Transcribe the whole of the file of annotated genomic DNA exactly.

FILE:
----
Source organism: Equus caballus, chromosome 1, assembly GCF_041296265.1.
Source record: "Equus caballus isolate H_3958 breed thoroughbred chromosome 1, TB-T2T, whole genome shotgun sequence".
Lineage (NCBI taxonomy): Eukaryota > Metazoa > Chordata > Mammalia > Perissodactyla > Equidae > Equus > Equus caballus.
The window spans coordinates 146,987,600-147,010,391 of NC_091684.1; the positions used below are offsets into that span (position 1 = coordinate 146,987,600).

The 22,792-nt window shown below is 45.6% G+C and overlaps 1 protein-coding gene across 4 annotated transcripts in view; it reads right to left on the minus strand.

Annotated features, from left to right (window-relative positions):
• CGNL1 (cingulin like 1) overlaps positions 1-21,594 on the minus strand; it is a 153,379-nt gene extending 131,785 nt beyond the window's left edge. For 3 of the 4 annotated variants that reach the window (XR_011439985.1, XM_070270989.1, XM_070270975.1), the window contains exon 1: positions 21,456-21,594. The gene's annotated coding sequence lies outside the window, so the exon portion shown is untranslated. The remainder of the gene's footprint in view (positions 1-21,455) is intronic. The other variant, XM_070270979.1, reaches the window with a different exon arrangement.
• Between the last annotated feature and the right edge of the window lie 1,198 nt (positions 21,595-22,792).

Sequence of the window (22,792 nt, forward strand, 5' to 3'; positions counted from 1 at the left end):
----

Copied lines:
Source organism: Equus caballus, chromosome 1, assembly GCF_041296265.1.
Source record: "Equus caballus isolate H_3958 breed thoroughbred chromosome 1, TB-T2T, whole genome shotgun sequence".
Lineage (NCBI taxonomy): Eukaryota > Metazoa > Chordata > Mammalia > Perissodactyla > Equidae > Equus > Equus caballus.
The window spans coordinates 146,987,600-147,010,391 of NC_091684.1; the positions used below are offsets into that span (position 1 = coordinate 146,987,600).

The 22,792-nt window shown below is 45.6% G+C and overlaps 1 protein-coding gene across 4 annotated transcripts in view; it reads right to left on the minus strand.

Annotated features, from left to right (window-relative positions):
• CGNL1 (cingulin like 1) overlaps positions 1-21,594 on the minus strand; it is a 153,379-nt gene extending 131,785 nt beyond the window's left edge. For 3 of the 4 annotated variants that reach the window (XR_011439985.1, XM_070270989.1, XM_070270975.1), the window contains exon 1: positions 21,456-21,594. The gene's annotated coding sequence lies outside the window, so the exon portion shown is untranslated. The remainder of the gene's footprint in view (positions 1-21,455) is intronic. The other variant, XM_070270979.1, reaches the window with a different exon arrangement.
• Between the last annotated feature and the right edge of the window lie 1,198 nt (positions 21,595-22,792).

Sequence of the window (22,792 nt, forward strand, 5' to 3'; positions counted from 1 at the left end):